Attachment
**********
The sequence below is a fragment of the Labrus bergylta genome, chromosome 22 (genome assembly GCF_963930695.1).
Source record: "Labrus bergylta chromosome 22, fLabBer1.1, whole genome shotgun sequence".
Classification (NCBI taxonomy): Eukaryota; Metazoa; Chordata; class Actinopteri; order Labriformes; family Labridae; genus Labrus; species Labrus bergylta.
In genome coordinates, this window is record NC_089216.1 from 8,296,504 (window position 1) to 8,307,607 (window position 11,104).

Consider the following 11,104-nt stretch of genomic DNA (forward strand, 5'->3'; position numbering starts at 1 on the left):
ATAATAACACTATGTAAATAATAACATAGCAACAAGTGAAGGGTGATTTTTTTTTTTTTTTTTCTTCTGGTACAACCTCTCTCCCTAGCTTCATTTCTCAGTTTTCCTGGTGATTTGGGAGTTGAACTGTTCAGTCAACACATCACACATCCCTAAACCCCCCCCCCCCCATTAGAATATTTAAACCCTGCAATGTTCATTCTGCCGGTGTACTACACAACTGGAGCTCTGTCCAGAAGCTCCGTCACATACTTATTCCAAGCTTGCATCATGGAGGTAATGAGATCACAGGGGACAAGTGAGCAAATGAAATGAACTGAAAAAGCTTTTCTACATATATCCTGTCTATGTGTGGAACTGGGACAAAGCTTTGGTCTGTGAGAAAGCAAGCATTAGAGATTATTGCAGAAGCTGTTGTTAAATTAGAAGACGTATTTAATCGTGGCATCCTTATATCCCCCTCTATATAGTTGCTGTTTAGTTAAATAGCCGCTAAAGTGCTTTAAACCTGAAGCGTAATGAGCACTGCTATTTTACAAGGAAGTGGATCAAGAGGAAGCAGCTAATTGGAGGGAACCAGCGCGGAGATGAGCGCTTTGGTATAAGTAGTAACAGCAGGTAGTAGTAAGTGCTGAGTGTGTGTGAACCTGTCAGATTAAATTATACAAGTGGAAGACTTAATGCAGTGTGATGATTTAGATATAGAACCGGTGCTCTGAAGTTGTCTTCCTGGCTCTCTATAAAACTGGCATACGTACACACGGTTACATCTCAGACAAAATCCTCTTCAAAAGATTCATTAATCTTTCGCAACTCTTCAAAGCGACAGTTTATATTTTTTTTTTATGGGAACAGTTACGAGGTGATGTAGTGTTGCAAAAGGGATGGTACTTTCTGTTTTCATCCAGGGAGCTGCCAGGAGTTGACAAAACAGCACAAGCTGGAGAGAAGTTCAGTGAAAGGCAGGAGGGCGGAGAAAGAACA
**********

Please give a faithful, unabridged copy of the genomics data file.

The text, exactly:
The sequence below is a fragment of the Labrus bergylta genome, chromosome 22 (genome assembly GCF_963930695.1).
Source record: "Labrus bergylta chromosome 22, fLabBer1.1, whole genome shotgun sequence".
Classification (NCBI taxonomy): Eukaryota; Metazoa; Chordata; class Actinopteri; order Labriformes; family Labridae; genus Labrus; species Labrus bergylta.
In genome coordinates, this window is record NC_089216.1 from 8,296,504 (window position 1) to 8,307,607 (window position 11,104).

Consider the following 11,104-nt stretch of genomic DNA (forward strand, 5'->3'; position numbering starts at 1 on the left):
ATAATAACACTATGTAAATAATAACATAGCAACAAGTGAAGGGTGATTTTTTTTTTTTTTTTTCTTCTGGTACAACCTCTCTCCCTAGCTTCATTTCTCAGTTTTCCTGGTGATTTGGGAGTTGAACTGTTCAGTCAACACATCACACATCCCTAAACCCCCCCCCCCCCATTAGAATATTTAAACCCTGCAATGTTCATTCTGCCGGTGTACTACACAACTGGAGCTCTGTCCAGAAGCTCCGTCACATACTTATTCCAAGCTTGCATCATGGAGGTAATGAGATCACAGGGGACAAGTGAGCAAATGAAATGAACTGAAAAAGCTTTTCTACATATATCCTGTCTATGTGTGGAACTGGGACAAAGCTTTGGTCTGTGAGAAAGCAAGCATTAGAGATTATTGCAGAAGCTGTTGTTAAATTAGAAGACGTATTTAATCGTGGCATCCTTATATCCCCCTCTATATAGTTGCTGTTTAGTTAAATAGCCGCTAAAGTGCTTTAAACCTGAAGCGTAATGAGCACTGCTATTTTACAAGGAAGTGGATCAAGAGGAAGCAGCTAATTGGAGGGAACCAGCGCGGAGATGAGCGCTTTGGTATAAGTAGTAACAGCAGGTAGTAGTAAGTGCTGAGTGTGTGTGAACCTGTCAGATTAAATTATACAAGTGGAAGACTTAATGCAGTGTGATGATTTAGATATAGAACCGGTGCTCTGAAGTTGTCTTCCTGGCTCTCTATAAAACTGGCATACGTACACACGGTTACATCTCAGACAAAATCCTCTTCAAAAGATTCATTAATCTTTCGCAACTCTTCAAAGCGACAGTTTATATTTTTTTTTTATGGGAACAGTTACGAGGTGATGTAGTGTTGCAAAAGGGATGGTACTTTCTGTTTTCATCCAGGGAGCTGCCAGGAGTTGACAAAACAGCACAAGCTGGAGAGAAGTTCAGTGAAAGGCAGGAGGGCGGAGAAAGAACA